Another added benefit of shopping is that you get exposure to a wide array of classes and professors. If you find yourself here next year, go to as many shopping sessions as you can, even for classes you know you won’t take. Each session gives you a glimpse of what’s going on in different areas of the field and the chance to learn more about the professors here. You’ll also get a syllabus at each session, and I actually save those in case I want to refer to any readings in the future.

Course shopping may not have solved all my problems with making big decisions, but it certainly helped me make the most of my time on Appian Way!

Sara DeWolf is a Master’s of Education candidate in the Education Policy and Management program. She has experience as both a civil litigation attorney and a public school teacher. When she’s not at HGSE, you can find her playing with her daughters and exploring Boston.

J-Term: “Putting a new memory in the minds of children…”

Harvard Graduate School of Education, in collaboration with the other Harvard graduate schools, offers January term (J-term) courses. After I submitted my last final in mid-December, I turned off my laptop for a much needed rest–both for me, and my Mac–and I contemplated whether or not I wanted to extend my break as long as possible. I debated whether I should come back to campus a week earlier to participate in J-term. Thankfully, I did. I enrolled in Professor Joseph Kalt‘s PED 501M: Native Americans in the 21st Century: Nation Building I.

I sat in the same room for four consecutive six and a half-hour days with thirty minute breaks for lunch, and I wasn’t bored for a minute. We unpacked the history and contemporary truths of the myriad sovereign Native nations. Stories after stories: this course unearthed the marginalization, resilience, and preservation of Indian country, which was never shared at any checkpoint of my k-12 or college education. PED 501M made me stop and think: how is it that none of my history courses ever talked about the sovereignty of the indigenous with reverence? This reminded me of the theory I learned in Professor Karen Mapp‘s course, Leadership in Social Change Organization, ‘asset’ versus ‘deficit’ models of thinking. I was socialized to see the deficit of Natives in my educational upbringing, never their cultural capital, which is not only in absolute abundance but in incredible nuance distinguished by tribes. Meanwhile, Professor Kalt shared a quote from an elder Native about the self-determination towards “putting a new memory in the minds of children.”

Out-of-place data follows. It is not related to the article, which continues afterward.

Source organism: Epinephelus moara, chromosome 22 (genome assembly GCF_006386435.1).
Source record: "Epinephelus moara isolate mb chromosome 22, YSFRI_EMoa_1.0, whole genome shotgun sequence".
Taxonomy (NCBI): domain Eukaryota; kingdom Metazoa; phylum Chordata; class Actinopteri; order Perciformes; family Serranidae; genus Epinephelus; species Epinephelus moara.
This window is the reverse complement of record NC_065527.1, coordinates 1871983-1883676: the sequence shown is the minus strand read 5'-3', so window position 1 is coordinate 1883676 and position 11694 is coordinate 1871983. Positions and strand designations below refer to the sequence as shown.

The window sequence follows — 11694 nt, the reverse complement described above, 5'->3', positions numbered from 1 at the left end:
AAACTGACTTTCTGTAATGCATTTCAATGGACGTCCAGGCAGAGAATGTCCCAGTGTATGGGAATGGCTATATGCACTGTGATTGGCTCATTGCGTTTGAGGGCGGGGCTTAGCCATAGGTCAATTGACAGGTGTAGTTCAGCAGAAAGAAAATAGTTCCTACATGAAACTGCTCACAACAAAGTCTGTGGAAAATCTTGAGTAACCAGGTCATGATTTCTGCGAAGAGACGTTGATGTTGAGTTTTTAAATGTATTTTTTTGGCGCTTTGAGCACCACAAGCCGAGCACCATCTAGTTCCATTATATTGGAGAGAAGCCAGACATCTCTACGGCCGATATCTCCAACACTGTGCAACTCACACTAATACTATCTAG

I ended up jotting down a series of quotes that will be prompts on my future journals:

  • “Even wolves have a constitution” (partially in reference to the projection of Native ‘savagery’) .
  • “I believe that friend, family, and foe should be treated equally.”
  • “Self-esteem is the ability to stop the endless loop of checking if your reasoning is true–not just reasoning, but your reasoning about your reasoning.”
  • “Education is your greatest weapon. With education, you are the white man’s equal, without education you are his victim and so shall remain all of your lives. Study, learn, help one another always. Remember there is only poverty and misery in idleness and dreams – but in work there is self-respect and independence.” -Chief Plenty Coups
  • “A sense of entitlement is one of the most dangerous things of all.”
  • “We don’t ‘eat the seed corn'” – Tribal Chairman John “Rocky” Barrett
  • “Growing up, I had about 70 first cousins–that’s a lot. Now, I have about less than 30 still alive.”

J-term revived my spirits and prepared my mind to dive back into next semester with hype. If in 11 months, you’re debating whether you should register for J-term as you’re binging Game of Thrones for the third time because you’re thoroughly convinced you learn more about EVERY character–I say commit. Plan to return in early January with your heavy coat, and be prepared to install a major intellectual update.

Taaha Mohamedali is a Master’s of Education candidate in Higher Education. Prior to enrolling at Harvard, Taaha was an admissions officer coordinating efforts to improve access for marginalized groups at Lafayette College.  He hopes to improve transitional support structures for these groups in the years to come. His passions include spoken word, comedy, and rock, paper, scissors.

Taking Advantage of J-Term

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One of the many amazing things about being a student at HGSE is the flexibility you have in creating your schedule. January term (or “J-term” as its called more frequently) is a great example. J-term is a three-week period in January that offers both for-credit and noncredit opportunities. It is entirely optional, and many students opt to take the month off to recharge. Others choose to take advantage of the courses, workshops and lectures offered. I decided to use J-term to take a 2-credit course, and I am so glad I came back to Cambridge to spend this chilly January in the warm halls of HGSE!

My J-term course is Elements of Effective Family-School Partnerships with Dr. Karen Mapp. As has been the case with all my HGSE courses, I find the course content and professor incredibly interesting and inspiring. What makes J-term unique is that it has allowed me to take a deep dive into one subject area without the buzz of distractions that accompany the regular semester. Being able to focus my time and energy on one class has made it a meaningful learning experience despite the short duration of the course (it only meets six times). And, as always, it is an excellent opportunity to meet and hear perspectives from more of my amazing classmates.